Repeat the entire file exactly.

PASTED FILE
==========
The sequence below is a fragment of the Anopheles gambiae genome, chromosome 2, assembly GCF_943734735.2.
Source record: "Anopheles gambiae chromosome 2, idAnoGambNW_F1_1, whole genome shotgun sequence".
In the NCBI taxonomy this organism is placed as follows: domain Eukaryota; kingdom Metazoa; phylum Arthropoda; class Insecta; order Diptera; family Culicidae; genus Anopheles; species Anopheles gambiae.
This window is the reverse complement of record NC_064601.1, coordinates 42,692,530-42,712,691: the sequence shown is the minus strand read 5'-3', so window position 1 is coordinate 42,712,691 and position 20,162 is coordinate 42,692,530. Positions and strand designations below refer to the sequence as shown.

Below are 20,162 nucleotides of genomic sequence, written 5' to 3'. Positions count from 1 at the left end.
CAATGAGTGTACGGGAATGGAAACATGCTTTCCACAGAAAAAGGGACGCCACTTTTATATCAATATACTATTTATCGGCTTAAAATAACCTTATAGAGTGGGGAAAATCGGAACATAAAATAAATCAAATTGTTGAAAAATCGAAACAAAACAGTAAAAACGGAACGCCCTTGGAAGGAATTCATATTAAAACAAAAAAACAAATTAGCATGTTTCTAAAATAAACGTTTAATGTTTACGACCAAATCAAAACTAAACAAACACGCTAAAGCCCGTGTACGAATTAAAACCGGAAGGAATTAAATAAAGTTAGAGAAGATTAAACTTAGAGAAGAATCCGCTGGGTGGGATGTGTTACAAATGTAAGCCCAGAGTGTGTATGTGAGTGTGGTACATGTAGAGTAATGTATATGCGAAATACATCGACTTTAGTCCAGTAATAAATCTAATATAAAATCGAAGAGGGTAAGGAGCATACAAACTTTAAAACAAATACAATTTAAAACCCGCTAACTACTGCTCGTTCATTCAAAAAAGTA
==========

The sequence below is a fragment of the Anopheles gambiae genome, chromosome 2, assembly GCF_943734735.2.
Source record: "Anopheles gambiae chromosome 2, idAnoGambNW_F1_1, whole genome shotgun sequence".
In the NCBI taxonomy this organism is placed as follows: domain Eukaryota; kingdom Metazoa; phylum Arthropoda; class Insecta; order Diptera; family Culicidae; genus Anopheles; species Anopheles gambiae.
This window is the reverse complement of record NC_064601.1, coordinates 42,692,530-42,712,691: the sequence shown is the minus strand read 5'-3', so window position 1 is coordinate 42,712,691 and position 20,162 is coordinate 42,692,530. Positions and strand designations below refer to the sequence as shown.

Below are 20,162 nucleotides of genomic sequence, written 5' to 3'. Positions count from 1 at the left end.
CAATGAGTGTACGGGAATGGAAACATGCTTTCCACAGAAAAAGGGACGCCACTTTTATATCAATATACTATTTATCGGCTTAAAATAACCTTATAGAGTGGGGAAAATCGGAACATAAAATAAATCAAATTGTTGAAAAATCGAAACAAAACAGTAAAAACGGAACGCCCTTGGAAGGAATTCATATTAAAACAAAAAAACAAATTAGCATGTTTCTAAAATAAACGTTTAATGTTTACGACCAAATCAAAACTAAACAAACACGCTAAAGCCCGTGTACGAATTAAAACCGGAAGGAATTAAATAAAGTTAGAGAAGATTAAACTTAGAGAAGAATCCGCTGGGTGGGATGTGTTACAAATGTAAGCCCAGAGTGTGTATGTGAGTGTGGTACATGTAGAGTAATGTATATGCGAAATACATCGACTTTAGTCCAGTAATAAATCTAATATAAAATCGAAGAGGGTAAGGAGCATACAAACTTTAAAACAAATACAATTTAAAACCCGCTAACTACTGCTCGTTCATTCAAAAAAGTA